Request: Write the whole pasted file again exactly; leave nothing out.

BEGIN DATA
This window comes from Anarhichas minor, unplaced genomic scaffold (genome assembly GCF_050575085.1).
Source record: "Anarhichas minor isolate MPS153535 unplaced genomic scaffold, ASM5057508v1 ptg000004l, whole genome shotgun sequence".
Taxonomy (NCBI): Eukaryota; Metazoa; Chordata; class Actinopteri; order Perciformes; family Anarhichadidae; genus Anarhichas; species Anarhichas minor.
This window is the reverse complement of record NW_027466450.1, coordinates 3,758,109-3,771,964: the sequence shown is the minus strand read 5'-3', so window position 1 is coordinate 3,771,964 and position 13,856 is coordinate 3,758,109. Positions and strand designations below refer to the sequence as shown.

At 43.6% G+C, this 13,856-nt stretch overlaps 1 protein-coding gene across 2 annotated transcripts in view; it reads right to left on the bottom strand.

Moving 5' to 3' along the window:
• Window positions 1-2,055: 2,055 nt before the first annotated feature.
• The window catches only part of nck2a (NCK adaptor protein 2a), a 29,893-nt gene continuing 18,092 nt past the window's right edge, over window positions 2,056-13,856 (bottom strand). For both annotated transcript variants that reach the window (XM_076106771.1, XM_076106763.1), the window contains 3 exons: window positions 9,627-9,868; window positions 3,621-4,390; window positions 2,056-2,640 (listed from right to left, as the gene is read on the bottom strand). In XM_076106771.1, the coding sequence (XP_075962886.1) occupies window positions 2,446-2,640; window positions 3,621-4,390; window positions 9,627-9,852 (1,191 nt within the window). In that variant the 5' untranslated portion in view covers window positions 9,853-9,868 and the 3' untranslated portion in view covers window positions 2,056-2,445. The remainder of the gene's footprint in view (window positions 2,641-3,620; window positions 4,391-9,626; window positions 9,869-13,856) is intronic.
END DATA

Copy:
This window comes from Anarhichas minor, unplaced genomic scaffold (genome assembly GCF_050575085.1).
Source record: "Anarhichas minor isolate MPS153535 unplaced genomic scaffold, ASM5057508v1 ptg000004l, whole genome shotgun sequence".
Taxonomy (NCBI): Eukaryota; Metazoa; Chordata; class Actinopteri; order Perciformes; family Anarhichadidae; genus Anarhichas; species Anarhichas minor.
This window is the reverse complement of record NW_027466450.1, coordinates 3,758,109-3,771,964: the sequence shown is the minus strand read 5'-3', so window position 1 is coordinate 3,771,964 and position 13,856 is coordinate 3,758,109. Positions and strand designations below refer to the sequence as shown.

At 43.6% G+C, this 13,856-nt stretch overlaps 1 protein-coding gene across 2 annotated transcripts in view; it reads right to left on the bottom strand.

Moving 5' to 3' along the window:
• Window positions 1-2,055: 2,055 nt before the first annotated feature.
• The window catches only part of nck2a (NCK adaptor protein 2a), a 29,893-nt gene continuing 18,092 nt past the window's right edge, over window positions 2,056-13,856 (bottom strand). For both annotated transcript variants that reach the window (XM_076106771.1, XM_076106763.1), the window contains 3 exons: window positions 9,627-9,868; window positions 3,621-4,390; window positions 2,056-2,640 (listed from right to left, as the gene is read on the bottom strand). In XM_076106771.1, the coding sequence (XP_075962886.1) occupies window positions 2,446-2,640; window positions 3,621-4,390; window positions 9,627-9,852 (1,191 nt within the window). In that variant the 5' untranslated portion in view covers window positions 9,853-9,868 and the 3' untranslated portion in view covers window positions 2,056-2,445. The remainder of the gene's footprint in view (window positions 2,641-3,620; window positions 4,391-9,626; window positions 9,869-13,856) is intronic.